When the planned storage facility is in situ, the hen pen will be stored over winter and spread on crops in the spring to maximize its potential. “If applied in the autumn, leaching occurs in the winter and plants are not growing so are not taking up the nutrients at that time of the year. We are still fine tuning application. I would like to spread 24 m using tram lines but might have to split them,”
“We normally buy fertiliser in bulk for Chirnside Farmers and it is then sold individually to each farm. We use Soyl Precision Farming to sample the soil then straights are applied using satellite technology.”
David site managed the whole project, from the first digger going in on 1st February 2007, to the birds arriving at the beginning of November 2007. Local building construction team – Thorburns of Duns – erected the shed, before Newquip sent a Polish team in to install the technical feed, watering, air circulation and egg collecting innards. The hen house, which lies, well landscaped, across the road from the main farm entrance is well screened by trees, on 32ha of the poorest land. Being completely out of view of the roadside acts as an extra bio security measure.
A fully automatic egg collecting system is centrally located in the hen house. It fills trays of 30 eggs, which are then grouped into 180s and built into pallets of 720 dozen – 8640 eggs, which David says weighs just over half a tonne. “It’s only an arable farmer that counts eggs in tonnes!”
On the egg-marketing front the Runcimans are tied into a five-year contract with Glenrath, who also rear and supply the Isa Waren, Tom Barron birds. “It gives us piece of mind and we have a great working contract with Glenrath and and hopefully this will carry on into the future.”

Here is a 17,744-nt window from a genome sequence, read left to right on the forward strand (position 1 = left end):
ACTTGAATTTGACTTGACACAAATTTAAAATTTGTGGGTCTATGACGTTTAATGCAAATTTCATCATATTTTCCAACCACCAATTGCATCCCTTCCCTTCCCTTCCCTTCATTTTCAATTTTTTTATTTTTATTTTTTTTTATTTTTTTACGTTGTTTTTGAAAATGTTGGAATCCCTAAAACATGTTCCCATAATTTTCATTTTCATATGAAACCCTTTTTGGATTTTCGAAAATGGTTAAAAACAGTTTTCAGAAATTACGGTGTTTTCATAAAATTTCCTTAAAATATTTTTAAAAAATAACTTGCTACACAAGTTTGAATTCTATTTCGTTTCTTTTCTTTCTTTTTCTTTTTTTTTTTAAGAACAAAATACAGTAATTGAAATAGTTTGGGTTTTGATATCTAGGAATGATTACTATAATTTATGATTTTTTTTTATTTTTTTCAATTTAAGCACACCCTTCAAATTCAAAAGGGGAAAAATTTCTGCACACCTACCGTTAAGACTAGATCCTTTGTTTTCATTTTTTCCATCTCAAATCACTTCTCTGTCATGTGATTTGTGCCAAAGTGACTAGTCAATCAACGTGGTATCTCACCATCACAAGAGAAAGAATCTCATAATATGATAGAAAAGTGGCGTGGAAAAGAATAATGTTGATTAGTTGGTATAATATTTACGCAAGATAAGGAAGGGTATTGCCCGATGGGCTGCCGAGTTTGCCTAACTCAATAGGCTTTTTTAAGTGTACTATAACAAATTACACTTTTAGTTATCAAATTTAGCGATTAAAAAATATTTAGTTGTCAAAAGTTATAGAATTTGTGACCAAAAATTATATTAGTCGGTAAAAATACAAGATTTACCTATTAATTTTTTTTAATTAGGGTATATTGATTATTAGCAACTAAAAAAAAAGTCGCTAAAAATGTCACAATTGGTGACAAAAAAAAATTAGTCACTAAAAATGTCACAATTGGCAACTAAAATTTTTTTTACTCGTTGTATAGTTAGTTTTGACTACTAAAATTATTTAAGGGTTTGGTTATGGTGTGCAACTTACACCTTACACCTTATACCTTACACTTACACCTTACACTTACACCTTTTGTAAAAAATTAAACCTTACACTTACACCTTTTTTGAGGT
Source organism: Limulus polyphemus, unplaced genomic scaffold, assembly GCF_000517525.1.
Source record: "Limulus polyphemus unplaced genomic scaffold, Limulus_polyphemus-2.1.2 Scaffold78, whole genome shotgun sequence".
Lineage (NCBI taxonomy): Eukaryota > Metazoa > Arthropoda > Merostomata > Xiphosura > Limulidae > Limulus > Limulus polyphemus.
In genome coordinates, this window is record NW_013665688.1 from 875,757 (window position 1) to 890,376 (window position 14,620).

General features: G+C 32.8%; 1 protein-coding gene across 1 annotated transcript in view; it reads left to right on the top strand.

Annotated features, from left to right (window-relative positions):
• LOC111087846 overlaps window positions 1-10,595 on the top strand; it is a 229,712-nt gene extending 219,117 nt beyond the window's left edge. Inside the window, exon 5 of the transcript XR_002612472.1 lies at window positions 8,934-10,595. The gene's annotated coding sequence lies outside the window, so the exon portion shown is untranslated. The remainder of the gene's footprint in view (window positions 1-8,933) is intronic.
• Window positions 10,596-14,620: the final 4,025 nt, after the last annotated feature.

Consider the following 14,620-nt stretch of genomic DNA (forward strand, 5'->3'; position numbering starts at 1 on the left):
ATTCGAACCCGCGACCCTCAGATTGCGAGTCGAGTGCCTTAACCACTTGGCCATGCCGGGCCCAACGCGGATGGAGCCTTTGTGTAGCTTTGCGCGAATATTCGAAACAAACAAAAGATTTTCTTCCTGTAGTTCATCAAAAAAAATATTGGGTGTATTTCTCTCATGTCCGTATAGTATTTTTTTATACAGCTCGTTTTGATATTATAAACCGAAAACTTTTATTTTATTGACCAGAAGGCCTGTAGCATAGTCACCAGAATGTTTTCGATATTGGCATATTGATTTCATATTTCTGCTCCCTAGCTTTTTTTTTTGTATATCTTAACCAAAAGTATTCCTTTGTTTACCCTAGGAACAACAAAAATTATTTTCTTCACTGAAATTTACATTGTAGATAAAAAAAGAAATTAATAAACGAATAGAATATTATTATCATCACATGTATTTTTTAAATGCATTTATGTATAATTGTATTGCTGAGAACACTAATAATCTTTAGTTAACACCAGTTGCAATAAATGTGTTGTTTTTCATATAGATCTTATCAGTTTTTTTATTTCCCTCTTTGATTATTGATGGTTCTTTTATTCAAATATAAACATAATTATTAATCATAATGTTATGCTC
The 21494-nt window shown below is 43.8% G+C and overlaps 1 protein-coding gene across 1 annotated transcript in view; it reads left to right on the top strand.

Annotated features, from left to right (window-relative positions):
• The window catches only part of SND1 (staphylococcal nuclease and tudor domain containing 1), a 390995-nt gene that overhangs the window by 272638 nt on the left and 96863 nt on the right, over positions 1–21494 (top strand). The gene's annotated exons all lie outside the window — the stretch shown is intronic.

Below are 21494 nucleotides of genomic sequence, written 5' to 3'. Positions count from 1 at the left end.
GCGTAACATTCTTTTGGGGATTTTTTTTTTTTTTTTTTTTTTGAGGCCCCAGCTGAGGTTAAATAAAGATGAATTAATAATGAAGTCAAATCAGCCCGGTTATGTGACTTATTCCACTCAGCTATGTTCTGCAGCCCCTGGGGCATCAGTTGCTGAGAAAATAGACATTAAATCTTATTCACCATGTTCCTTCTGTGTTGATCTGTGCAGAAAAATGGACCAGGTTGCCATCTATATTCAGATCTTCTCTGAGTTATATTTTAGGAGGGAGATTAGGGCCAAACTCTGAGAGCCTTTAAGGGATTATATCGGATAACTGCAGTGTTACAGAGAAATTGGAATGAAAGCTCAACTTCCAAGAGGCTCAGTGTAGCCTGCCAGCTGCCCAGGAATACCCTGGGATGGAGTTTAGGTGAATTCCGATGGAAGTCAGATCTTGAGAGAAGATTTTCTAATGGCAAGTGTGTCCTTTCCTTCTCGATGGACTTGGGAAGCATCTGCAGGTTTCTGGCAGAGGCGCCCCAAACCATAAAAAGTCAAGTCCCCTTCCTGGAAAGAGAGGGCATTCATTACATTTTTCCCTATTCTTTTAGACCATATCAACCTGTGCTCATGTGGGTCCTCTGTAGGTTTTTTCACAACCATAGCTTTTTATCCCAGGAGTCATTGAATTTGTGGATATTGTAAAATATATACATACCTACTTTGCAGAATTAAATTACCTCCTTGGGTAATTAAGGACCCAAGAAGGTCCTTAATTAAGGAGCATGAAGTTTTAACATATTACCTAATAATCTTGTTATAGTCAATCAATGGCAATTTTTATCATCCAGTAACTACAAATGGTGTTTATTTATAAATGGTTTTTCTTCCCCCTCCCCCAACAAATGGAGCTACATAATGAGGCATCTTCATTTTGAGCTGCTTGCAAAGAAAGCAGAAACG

Glenrath collect the eggs twice a week and are responsible for packing and grading them. Payment is made monthly per dozen with no difference to the grades of eggs. “The reason I like this is when the lorry leaves I know eggs-actly how much I’m getting. Cash flow-wise it is absolutely fantastic. The investment we have made in our poultry business based on the eggs going to Glenrath Farms only works if both parties trust each other. The same attitude was applied when we set up Chirnside Farmers – trust what you are doing and trust the people you are working with,” said David.
“We were ready for the next progression and found moving into the poultry sector was one of the best moves we have ever made as there are not many roundabout. Although it was a huge investment we have had great backup and support from Glenrath. It is our most profitable enterprise by far, although we had an exceptionally good year on the arable side last year,” admits David.
This progressive farmers’ advice to young farmers is, “never be afraid to move.”
Farmers: David Runciman in
partnership with his father
Farming: Edington Mains, owned
Location: Duns, Berwickshire
Area: 926 acres
Stock: 32000 laying hens
ISA, reared by Glenrath
Crops: 406 acres wheat
200 acres barley
200 acres OSR
40 acres potatoes
Labour: 2 ft arable, 2 ft eggs,
1 pt eggs, David & father
Other Income: 20000t Grain storage,
grain drying – 40t/hr